There is no such thing as “Good hair.” Every time I hear that term I cringe. Because you are bi-racial or (my personal favorite) you have “Indian in your family” and your hair doesn’t kink up doesn’t mean your hair is better than someone with 4c hair. Just because you can wash and go and have beautiful ringlets that bounce all day long doesn’t mean you have good hair. We need to abolish that term and the meaning behind it because it has slavery roots. (Divide and conquer based on skin color and how straight or curly one’s hair is.) It’s stupid and it’s sick. If we all had the same type of hair can you imagine how boring the world would be? Imagine a world where everyone had straight, blonde hair or curly black hair. We were created with various skin tones and hair types and colors for a reason, and in God’s eyes they are all BEAUTIFUL! Why can’t we see things this way too? Love the hair you were given regardless of whether it’s straight, curly, kinky, or somewhere in between. And to my ladies who have coarse, kinky, 4c hair like me, please learn to love your beautiful natural hair. It’s not bad hair, it’s not ugly hair. It’s beautiful and it’s unique, and if you give it a chance you’ll see all the things your natural hair can do in all it’s beautiful glory.

What it Means to be Natural

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soap box

This is another soap box moment. Today I read the most disturbing and ignorant comment on social media. The post itself was about whether or not an R&B singer’s butt was real. This is the comment from a poster, and I quote: “Even natural hair chicks wear makeup making some portion of them fake.”

Help me out here. Isn’t hair and makeup two different things? Am I mistaken? What does one have to do with the other? Not every woman who decides to wear their hair natural believes that you have to be natural in every aspect of your life. Of course eating healthier has benefits for everyone, but to go to the extreme of saying that having natural hair should include not wearing makeup because makeup is fake and unnatural is simply absurd!

There are natural hair purists who make up these ridiculous rules on what makes you natural and what does not, and honestly they make me sick. None of these people can speak for all women all over the planet on what it means to them as individuals to be natural. Being natural means different things for different people. It is my goal to live a more natural, healthier life when it comes to the food my family and I consume and the things I put on my hair and in my body, but to not wear makeup because that’s deemed fake or unnatural? No hunny. My face will always be BEAT and my hair will remain chemically free of perms and relaxers. Hair color is another story. I want to experiment with color and make my fro POP even more! Whenever that happens I will have it done by a professional and I will use a product that doesn’t have the harsh chemicals that most hair colors have.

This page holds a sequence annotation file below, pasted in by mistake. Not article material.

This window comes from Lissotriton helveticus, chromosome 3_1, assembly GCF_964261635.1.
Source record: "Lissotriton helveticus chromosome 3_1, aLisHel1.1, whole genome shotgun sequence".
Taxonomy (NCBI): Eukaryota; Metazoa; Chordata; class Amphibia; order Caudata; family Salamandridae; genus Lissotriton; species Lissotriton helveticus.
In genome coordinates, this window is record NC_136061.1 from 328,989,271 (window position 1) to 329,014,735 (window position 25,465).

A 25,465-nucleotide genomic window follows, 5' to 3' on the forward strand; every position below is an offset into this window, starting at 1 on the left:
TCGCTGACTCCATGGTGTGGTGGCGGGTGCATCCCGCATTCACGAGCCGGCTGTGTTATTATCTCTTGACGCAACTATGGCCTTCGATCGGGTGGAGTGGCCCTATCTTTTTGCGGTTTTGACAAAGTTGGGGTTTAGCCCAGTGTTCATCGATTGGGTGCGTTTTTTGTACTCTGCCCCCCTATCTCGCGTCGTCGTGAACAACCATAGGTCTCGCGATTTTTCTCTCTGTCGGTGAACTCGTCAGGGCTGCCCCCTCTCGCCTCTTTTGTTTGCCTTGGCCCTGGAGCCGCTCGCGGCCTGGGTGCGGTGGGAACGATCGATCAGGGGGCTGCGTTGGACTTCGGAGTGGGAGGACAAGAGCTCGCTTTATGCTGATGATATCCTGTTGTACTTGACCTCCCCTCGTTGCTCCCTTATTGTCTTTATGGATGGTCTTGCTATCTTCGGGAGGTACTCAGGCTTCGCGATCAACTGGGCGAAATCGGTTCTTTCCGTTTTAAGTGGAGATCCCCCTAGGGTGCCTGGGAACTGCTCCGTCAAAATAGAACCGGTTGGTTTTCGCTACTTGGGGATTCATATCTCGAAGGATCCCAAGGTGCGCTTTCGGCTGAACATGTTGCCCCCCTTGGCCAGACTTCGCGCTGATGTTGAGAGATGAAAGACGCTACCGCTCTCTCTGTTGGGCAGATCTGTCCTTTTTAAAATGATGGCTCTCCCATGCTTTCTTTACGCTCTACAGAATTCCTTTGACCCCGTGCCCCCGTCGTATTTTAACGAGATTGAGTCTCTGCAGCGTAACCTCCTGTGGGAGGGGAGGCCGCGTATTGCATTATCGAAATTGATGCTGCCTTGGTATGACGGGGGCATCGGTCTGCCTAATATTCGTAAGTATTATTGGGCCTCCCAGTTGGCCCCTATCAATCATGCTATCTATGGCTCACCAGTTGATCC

Many of us have abused our natural hair for many, many years with relaxers and other chemicals, so going natural is a big deal. Wearing the hair you were born with is just the beginning for some. I applaud those who make being natural a total lifestyle change. However, we cannot and should not push those changes on everyone.

Banding/Stretching Natural Hair

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Natural Hair Banding1

Last night (Sunday) on a whim, I decided to try banding my hair. I had already washed, deep conditioned and moisturized my hair Saturday. Sunday night before I went to bed, I went to my girl’s room and grabbed their hair bucket and went to the bathroom to get to work. By the way, the above picture is not of me! 😉

What is Banding? Well it’s a process that many African American women with natural hair use to stretch their natural hair instead of using heat, either from a blow drier, flat iron, or any other process that requires heat. Natural African American Hair, especially 4c type hair, experience extreme shrinkage when wet or in humid conditions. With banding what you do is take sections of your hair and take a cloth rubber band and band it down the length of your hair. This may require using two or three rubber bands depending on the length of your hair.

Because I pretty much knew what the general procedure of banding was, I kind of did my own thing. I banded my entire head (and looked like Marlon Wayans from “Don’t be Menance While Drinking Juice In the Hood” – Google it if you have no clue as to what I’m talking about!) I then took my spray bottle that had coconut oil, olive oil, Jamaican Black Castor Oil and a little water in it and spritzed my hair and ends. Backwards method I know, but it was done on a whim and I will be sure to moisturize beforehand the next time I try this method. When I was done banding my entire head I tied my hair up with my head scarf and went to bed.

The next morning I took the bands off and boy was my hair stretched! I LOVED the results! I simply finger combed my hair and that left me with a big, beautiful fro that looked like it had been blown out with a hand drier. Banding definitely works, and considering I did it on semi-damp hair I think I got better results than if my hair was weighed down with a lot of moisturizing products. I had watched a few YouTube videos for banding and some people used a lot of different products in their hair while banding. My advice is to do what works for your hair and to achieve the look you want.

Here is the results of my first time banding. Sorry for the not so great picture. 😦

SJ Banding2

If you’ve banded please share your experience/photos. I’d love to hear about your methods and see your results!